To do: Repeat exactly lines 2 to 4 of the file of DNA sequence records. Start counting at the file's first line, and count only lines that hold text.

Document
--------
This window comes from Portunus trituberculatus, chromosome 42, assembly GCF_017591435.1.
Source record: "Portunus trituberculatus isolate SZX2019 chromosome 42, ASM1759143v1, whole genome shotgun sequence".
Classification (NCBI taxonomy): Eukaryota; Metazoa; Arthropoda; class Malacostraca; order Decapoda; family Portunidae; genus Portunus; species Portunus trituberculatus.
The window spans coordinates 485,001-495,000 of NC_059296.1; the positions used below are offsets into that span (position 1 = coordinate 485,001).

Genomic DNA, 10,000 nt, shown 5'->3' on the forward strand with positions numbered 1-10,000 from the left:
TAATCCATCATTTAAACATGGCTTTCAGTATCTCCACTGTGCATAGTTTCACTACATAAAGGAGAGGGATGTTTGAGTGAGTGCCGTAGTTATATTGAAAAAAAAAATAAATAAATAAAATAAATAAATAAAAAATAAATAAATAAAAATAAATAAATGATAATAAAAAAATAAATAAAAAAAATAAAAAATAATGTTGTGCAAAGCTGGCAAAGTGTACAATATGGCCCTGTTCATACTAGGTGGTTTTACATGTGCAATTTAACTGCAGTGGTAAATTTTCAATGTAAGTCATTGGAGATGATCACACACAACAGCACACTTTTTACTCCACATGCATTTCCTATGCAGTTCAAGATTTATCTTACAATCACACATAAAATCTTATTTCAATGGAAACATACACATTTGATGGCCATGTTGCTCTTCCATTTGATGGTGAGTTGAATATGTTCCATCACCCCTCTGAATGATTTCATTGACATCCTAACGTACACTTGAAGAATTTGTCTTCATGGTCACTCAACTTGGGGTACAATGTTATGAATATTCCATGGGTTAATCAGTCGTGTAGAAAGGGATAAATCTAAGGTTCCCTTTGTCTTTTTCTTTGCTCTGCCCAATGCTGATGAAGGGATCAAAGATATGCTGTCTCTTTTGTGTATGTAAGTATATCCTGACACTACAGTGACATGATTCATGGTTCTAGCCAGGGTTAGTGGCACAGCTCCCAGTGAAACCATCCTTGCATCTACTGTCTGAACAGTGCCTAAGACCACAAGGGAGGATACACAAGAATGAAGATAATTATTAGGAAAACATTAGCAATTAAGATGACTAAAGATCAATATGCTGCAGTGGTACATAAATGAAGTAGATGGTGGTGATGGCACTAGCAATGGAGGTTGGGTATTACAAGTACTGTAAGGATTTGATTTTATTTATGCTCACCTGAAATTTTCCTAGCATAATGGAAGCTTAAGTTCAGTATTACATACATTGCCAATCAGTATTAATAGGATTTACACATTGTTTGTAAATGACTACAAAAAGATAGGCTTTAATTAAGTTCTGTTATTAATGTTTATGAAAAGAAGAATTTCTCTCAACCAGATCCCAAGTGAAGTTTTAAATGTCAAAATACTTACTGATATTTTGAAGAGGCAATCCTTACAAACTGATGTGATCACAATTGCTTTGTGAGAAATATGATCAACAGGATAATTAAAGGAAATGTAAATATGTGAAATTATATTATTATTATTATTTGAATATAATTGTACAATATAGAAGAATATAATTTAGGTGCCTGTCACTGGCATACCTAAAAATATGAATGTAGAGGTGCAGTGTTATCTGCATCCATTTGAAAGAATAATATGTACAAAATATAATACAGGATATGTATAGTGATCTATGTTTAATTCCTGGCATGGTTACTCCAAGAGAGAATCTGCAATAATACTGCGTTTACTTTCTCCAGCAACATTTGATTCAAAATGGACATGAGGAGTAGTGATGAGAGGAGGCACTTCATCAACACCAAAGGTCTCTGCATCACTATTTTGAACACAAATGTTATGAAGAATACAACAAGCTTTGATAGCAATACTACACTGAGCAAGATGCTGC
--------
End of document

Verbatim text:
Source record: "Portunus trituberculatus isolate SZX2019 chromosome 42, ASM1759143v1, whole genome shotgun sequence".
Classification (NCBI taxonomy): Eukaryota; Metazoa; Arthropoda; class Malacostraca; order Decapoda; family Portunidae; genus Portunus; species Portunus trituberculatus.
The window spans coordinates 485,001-495,000 of NC_059296.1; the positions used below are offsets into that span (position 1 = coordinate 485,001).